Elementary TheoSophy

~ Elementary Theosophy ~

By:  L. W. Rogers


CHAPTER 1:  Theosophy

Rogers doesn’t say much about the nature of theosophy in this chapter, rather, he wants to show that, while it resembles certain Eastern religions and philosophies, it is not informed by them.  He paints theosophy to be some sort of amalgamation between the wisdom of the ancients (including the early Gnostic Christians), and modern science, which, at the time of his writing (in 1929) was just discovering that matter is made up of intangible energy after all.

CHAPTER 2: The Immanence of God

In this chapter, Rogers tries to set out an overall theosophical metaphysical scheme.  He begins by contrasting theosophy with the materialists in an effort to prove that theosophy is just as scientific (if not more so) than materialism.

Theosophists “start” with an eternal, infinite, wise, and powerful God, where as the materialists start out with an eternally existent universe.  Since we can’t know either way, reasons Rogers, why is it more scientific to go the materialist route here and not the theistic route?

He moves on to explain the theosophist system by using an analogy.  God, to the theosophist, is like the sun, with all His rays emanating outward; these rays eventually “evolve” into consciousness of their own.  In this way, each human is a direct part of God.  Just like acorns are in the process of becoming trees, so a human is in the process of becoming a god.  “God” to the theosophist, is basically the universe, and we’re all little parts of him.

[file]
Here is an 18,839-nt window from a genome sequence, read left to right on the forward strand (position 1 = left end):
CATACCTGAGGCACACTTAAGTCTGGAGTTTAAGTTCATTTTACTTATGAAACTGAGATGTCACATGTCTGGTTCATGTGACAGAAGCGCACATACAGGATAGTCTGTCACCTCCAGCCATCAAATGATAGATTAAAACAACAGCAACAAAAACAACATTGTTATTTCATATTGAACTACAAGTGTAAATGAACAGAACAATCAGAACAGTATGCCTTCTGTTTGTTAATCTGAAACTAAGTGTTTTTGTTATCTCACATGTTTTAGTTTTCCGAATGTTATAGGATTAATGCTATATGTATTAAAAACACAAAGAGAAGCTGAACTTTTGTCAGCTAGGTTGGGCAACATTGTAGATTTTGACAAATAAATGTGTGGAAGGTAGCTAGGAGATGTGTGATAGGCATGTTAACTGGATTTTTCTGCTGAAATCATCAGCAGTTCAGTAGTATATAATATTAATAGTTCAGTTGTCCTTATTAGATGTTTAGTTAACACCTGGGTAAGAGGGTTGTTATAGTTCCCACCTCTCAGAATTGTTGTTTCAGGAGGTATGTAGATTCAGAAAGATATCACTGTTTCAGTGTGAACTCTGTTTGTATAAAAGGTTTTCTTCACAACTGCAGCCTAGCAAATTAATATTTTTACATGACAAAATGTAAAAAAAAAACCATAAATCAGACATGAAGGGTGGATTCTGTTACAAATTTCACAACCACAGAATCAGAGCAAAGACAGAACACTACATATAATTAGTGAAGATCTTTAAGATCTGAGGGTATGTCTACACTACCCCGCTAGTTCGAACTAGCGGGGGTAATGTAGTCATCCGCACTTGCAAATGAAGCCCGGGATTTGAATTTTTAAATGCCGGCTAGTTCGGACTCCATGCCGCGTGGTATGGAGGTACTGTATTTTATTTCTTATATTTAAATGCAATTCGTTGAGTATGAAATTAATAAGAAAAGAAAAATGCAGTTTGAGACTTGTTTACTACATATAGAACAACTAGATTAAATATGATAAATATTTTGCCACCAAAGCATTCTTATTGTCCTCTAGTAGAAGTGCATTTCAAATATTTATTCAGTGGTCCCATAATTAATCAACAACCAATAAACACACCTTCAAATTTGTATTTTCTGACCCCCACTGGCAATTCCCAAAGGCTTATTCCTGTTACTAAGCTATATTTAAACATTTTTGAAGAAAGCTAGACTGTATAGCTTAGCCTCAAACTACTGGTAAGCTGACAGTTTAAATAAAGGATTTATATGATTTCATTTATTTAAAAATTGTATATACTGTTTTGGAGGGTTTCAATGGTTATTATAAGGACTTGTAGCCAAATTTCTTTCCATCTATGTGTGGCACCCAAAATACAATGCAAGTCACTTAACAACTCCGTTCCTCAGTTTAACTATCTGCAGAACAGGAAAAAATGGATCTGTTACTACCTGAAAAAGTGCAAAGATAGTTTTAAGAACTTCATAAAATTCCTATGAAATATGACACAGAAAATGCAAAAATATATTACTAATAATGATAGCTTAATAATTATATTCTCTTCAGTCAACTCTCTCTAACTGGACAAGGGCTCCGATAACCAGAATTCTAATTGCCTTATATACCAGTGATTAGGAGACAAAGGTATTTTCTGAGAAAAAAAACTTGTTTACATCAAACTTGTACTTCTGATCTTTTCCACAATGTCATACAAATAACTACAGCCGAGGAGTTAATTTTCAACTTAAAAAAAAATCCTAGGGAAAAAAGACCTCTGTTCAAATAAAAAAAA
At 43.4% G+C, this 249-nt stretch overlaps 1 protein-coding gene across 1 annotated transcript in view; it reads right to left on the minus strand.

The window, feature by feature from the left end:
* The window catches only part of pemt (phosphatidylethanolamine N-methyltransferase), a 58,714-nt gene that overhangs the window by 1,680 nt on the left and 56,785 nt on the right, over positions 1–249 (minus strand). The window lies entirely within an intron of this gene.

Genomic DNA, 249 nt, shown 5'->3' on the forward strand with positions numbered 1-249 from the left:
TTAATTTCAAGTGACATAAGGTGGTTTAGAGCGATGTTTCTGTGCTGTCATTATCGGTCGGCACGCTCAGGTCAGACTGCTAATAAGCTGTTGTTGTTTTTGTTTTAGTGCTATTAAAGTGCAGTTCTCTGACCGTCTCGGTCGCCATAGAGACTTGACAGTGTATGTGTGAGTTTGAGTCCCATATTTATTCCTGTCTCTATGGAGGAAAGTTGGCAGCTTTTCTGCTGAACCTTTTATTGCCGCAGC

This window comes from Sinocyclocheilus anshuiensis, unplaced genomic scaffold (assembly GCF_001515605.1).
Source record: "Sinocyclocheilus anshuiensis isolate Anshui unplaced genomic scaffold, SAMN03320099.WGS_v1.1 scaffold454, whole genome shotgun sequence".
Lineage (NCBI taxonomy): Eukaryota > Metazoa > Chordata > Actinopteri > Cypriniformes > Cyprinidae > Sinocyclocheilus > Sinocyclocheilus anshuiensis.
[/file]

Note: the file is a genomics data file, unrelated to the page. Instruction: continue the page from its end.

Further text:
Rogers alludes to (without directly citing) a few Bible verses that seem, upon naive evaluation, to support his thesis.  He also refers to Western Christianity in very negative terms.  We ignorant Christians rejected the poor gnostics in favor of the ignorant separation of God from His creation (ie: the creator / creature distinction), which ushered in the evil “dark ages”.

John Frame covers false ideas of immanence in much of his material (see: doctrine of the knowledge of God).  There are classic critiques the Christian might level against this sort of “monistic” metaphysical scheme.

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3 Responses to Elementary TheoSophy

  1. Alan J. Perrick says:

    The Christian “apologisers” always use the technical terms for heresies, it would seem. Monism, pietism, gnosticism, arianism…



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